Supplementary material to the book


Weaving the Web

The original design and ultimate destiny of the World Wide Web, by its inventor

Tim Berners-Lee with Mark Fischetti
Cover design by Laura Beers

Buy: from Amazon.com (paperback), Barnes & Noble (paperback), Booksamillion (paperback), Borders (paperback), Powells (paperback), or Wordsworth (paperback). *

This book is written to address the questions most people ask - From "What were you thinking when you invented it?" through "So what do you think of it now?" to "Where is this all going to take us?", this is the story.

It is not a technical book. (If you want the technical details, check out the W3C web site!). It does mention a little about how technologies you may have heard of - like XML - fit in to the past, present and future, but only in the course of charting the course for the Web from the initial dream - still largely unfulfilled - to the next technical and social revolution.

Now it has been out for a while, it seems different people like different bits.

-Tim BL

International publication

The book is available from all good bookstores in the US and on the web (eg from Amazon,, Barnes & Noble, Booksamillion, Borders, or Wordsworth. *)

Language/Country Publisher ISBN Approx. date
Chinese (complex characters) Commercial Press . 1999
Chinese (simplified characters) Shanghai Translation Publishing House . ?
Danish Webbets Vej Til Verden Adlandia 87-981179-2-0 2001/05/17
Dutch - De Wereld van het World Wide Web Nieuwezijds 9057120909
English /UK + Australia Orion business, now Texere 0694521256 (hardback)

(also in paperback)

1999/11/25
English /USA

Harper San Francisco 0062515861 (paperback)
0062515861 (hardback, out of print)
0694521256 (audio)
1999/9/22
German Der Web-Report ECON 3-430-11468-3 2000/1/1
Italian L'Architettura del Nuovo Web Feltrinelli . 2001/03/09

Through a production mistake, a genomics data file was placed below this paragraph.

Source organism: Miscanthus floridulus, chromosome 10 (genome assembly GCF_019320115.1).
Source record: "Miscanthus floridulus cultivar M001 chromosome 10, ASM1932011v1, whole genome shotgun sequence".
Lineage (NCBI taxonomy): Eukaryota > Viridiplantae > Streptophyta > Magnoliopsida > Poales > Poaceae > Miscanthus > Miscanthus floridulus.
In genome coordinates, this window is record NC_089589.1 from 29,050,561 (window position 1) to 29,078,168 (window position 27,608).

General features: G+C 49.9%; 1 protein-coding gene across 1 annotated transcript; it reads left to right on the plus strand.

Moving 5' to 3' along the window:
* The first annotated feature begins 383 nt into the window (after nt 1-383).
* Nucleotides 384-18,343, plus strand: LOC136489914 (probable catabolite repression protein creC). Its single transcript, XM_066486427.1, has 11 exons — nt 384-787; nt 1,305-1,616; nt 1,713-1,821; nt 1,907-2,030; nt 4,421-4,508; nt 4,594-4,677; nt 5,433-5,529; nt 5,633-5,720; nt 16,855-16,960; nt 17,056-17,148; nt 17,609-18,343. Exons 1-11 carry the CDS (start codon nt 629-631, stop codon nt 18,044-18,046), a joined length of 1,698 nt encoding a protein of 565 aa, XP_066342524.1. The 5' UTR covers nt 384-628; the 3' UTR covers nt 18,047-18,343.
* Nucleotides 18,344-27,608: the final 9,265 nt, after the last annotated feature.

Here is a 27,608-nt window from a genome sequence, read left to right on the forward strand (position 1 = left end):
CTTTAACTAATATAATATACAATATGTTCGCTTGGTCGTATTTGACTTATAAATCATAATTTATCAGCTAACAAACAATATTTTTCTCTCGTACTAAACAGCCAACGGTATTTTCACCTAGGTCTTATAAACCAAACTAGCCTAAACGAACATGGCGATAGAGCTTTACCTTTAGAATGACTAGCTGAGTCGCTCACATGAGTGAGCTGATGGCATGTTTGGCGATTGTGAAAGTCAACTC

Japanese. Trans: Toru Takahashi et. al. Mainichi Communications, rec.price: 2400yen + tax 48399-0287-9 2001/09/01

Spanish Tejiendo la red Siglo Editores 84-323-1040-9 2000/05

What's the flap about?

[From the Harper edition cover flap, Harper say:]

Tim Berners-Lee, the inventor of the World Wide Web, has been hailed by Time magazine as one of the 100 greatest minds of this century. His creation has already changed the way people do business, entertain themselves, exchange ideas, and socialize with one another. With new online businesses and communities forming every day, the full impact of Berners-Lee's grand scheme has yet to be fully known.

Berners-Lee's creation was fueled by a highly personal vision of the Web as a powerful force for social change and individual creativity. He has never profited personally from the Web but has devoted himself to its continued growth and health. Now, this low-profile genius tells his own story of the Web's origins-from its revolutionary introduction and the creation of the now ubiquitous WWW and HTTP acronyms to how he sees the future development of this revolutionary medium. Today, Berners-Lee continues to facilitate the Web's growth and development as director of the World Wide Web Consortium and from his position at the MIT Laboratory for Computer Science.